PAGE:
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Guitar Hero III Aspyr-ing on PC, Mac

Associate producer Chance Copeland talks about the two new platforms recently added to RedOctane and Activision's setlist for GHIII.


Belying its humble roots as a Kentia Hall diamond at the 2005 Electronic Entertainment Expo, the Guitar Hero franchise has grown to become a pop-cultural juggernaut. That's in part due to the ever-growing reach of the game, which expanded onto the Xbox 360 with Guitar Hero II. For the third iteration in the series, RedOctane and Activision have already planned on doubling the number of platforms the series will appear on, with versions for the Xbox 360, PlayStation 3, PlayStation 2, and Wii having already been announced. (A Nintendo DS Guitar Hero game is also planned.)

Today, Aspyr Media announced a partnership with Activision and RedOctane to bring Guitar Hero III to two more platforms: the PC and Mac. While Tony Hawk studio Neversoft handles the console versions of Guitar Hero III, Aspyr will be independently developing and producing the two new editions of the game. However, the two new platforms will feature an experience similar to that described in GameSpot's coverage of the console versions, including more than 70 songs in its setlist as well as online multiplayer modes. Rated T for Teen, the PC and Mac versions of Guitar Hero III will be available this fall.

We had a chance to speak with Chance Copeland, associate producer for Aspyr Media, at this year's Austin Game Developers Conference to get more details on Guitar Hero III for the PC and Mac.

GameSpot: Tell us why Aspyr decided to make PC and Mac ports of Guitar Hero III. After all, isn't this the kind of game that's best played in the living room?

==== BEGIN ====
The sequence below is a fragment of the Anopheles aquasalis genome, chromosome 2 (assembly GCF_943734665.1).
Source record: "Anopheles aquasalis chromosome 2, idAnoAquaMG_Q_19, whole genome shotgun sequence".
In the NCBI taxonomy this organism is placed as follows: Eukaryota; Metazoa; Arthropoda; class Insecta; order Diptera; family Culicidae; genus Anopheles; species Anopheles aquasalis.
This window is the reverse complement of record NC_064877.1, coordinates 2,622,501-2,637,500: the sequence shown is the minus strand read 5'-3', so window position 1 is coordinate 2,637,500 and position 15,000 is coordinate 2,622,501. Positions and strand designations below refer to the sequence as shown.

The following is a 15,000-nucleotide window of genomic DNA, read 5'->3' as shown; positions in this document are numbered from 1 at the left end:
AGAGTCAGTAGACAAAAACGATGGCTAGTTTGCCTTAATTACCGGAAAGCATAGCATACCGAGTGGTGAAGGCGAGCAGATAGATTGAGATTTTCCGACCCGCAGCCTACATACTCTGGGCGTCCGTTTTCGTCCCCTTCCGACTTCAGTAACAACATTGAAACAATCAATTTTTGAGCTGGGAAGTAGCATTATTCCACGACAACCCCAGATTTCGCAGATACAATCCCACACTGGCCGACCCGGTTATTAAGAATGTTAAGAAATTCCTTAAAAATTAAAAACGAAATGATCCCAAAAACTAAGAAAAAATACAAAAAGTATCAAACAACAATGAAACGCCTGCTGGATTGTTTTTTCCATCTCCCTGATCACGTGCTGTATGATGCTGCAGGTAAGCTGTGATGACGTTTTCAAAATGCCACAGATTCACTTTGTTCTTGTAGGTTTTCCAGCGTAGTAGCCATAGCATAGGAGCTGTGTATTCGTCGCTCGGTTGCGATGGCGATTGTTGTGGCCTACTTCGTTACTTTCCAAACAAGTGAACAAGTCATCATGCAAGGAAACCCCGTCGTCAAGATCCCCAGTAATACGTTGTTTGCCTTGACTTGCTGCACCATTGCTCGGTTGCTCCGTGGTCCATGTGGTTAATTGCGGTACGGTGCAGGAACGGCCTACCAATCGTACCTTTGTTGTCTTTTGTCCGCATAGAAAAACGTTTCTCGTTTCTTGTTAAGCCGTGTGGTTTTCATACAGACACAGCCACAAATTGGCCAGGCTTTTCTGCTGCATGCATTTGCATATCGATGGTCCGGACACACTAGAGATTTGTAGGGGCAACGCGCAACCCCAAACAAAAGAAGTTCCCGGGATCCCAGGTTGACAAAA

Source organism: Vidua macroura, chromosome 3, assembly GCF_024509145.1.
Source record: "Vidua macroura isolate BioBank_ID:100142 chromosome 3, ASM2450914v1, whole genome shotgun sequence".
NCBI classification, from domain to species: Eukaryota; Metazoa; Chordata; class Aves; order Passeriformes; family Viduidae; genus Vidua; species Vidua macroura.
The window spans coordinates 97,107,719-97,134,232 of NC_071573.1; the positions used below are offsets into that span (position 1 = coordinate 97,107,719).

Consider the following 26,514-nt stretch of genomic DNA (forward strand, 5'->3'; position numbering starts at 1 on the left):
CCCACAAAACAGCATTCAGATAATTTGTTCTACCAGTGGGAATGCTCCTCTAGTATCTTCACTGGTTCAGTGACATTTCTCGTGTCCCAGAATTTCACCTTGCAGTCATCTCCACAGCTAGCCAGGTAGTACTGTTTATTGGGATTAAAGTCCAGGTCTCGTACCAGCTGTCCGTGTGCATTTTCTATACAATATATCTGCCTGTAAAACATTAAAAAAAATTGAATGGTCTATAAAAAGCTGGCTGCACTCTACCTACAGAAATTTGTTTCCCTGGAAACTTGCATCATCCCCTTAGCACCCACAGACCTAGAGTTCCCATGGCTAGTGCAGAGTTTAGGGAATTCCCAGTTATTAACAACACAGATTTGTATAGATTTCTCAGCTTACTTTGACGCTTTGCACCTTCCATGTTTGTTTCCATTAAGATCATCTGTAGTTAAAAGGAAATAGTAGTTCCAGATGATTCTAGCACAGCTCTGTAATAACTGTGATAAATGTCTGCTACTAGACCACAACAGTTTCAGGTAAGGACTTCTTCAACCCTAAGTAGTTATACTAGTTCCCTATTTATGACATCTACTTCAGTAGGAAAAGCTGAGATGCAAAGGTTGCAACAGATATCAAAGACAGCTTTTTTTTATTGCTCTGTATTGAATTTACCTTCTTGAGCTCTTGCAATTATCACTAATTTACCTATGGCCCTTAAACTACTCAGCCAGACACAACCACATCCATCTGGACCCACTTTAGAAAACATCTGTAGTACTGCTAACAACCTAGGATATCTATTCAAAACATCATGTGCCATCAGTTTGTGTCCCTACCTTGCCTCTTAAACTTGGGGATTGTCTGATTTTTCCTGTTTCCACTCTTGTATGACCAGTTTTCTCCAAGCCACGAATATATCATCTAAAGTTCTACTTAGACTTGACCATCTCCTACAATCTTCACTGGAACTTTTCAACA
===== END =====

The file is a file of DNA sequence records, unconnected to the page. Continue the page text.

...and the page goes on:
Chance Copeland: Currently, the music-game genre has very little representation on the PC and Mac platforms, and we think it's past time someone blew that wide open with a powerful franchise like Guitar Hero. Another concept we're trying to transmit to gamers is the idea of "Guitar Hero on the go." Take your laptop with you in the car or on an airplane, put on your headphones, and rock all you want using one of our keyboard configurations for the game. Consoles just aren't travel-friendly the way a good laptop is.

And I'd also like to point out that more and more people are integrating PCs into their primary entertainment system, so playing Guitar Hero III PC in your living room isn't hard to imagine.

GS: Give us an overview of what we can expect from Guitar Hero III for the PC and Mac.

CC: We'll assume that the majority of your PC gaming readers are familiar with the Guitar Hero franchise. With Guitar Hero III, the idea was to make incremental improvements that would make the gameplay better and provide an experience that gives the closest feel to playing a real guitar, without actually playing a real guitar, ever. Hammer-on and pull-off functionality has been improved. The timing window for hitting notes has also been increased slightly so there are fewer clinks when notes are missed by the smallest fractions of a second.

Of course, the one thing most people will notice is that the game looks incredible. The new engine created by Neversoft makes everything pop with tremendous detail, and this time around you'll notice that the drummer, bassist, and singer's lip-synching all match the song that is being performed. The new venues are stunning, crazy to watch, and all react uniquely and in real time to the song that is being performed.

And of course we have to talk about the music. Guitar Hero III's setlist features more master tracks than the previous iterations--more than 70 percent, in fact. These master tracks make a huge difference, and gamers will notice right off the bat when they are playing along with Metallica, the Rolling Stones, Pearl Jam, or any of the other legendary acts. The songs are a great sample of almost every era of rock and are a fantastic mix of genres.

Finally, let's not forget online play, the new boss battles, and guitar battle mode. There will be so much rocking to do, gamers won't know what to do with themselves.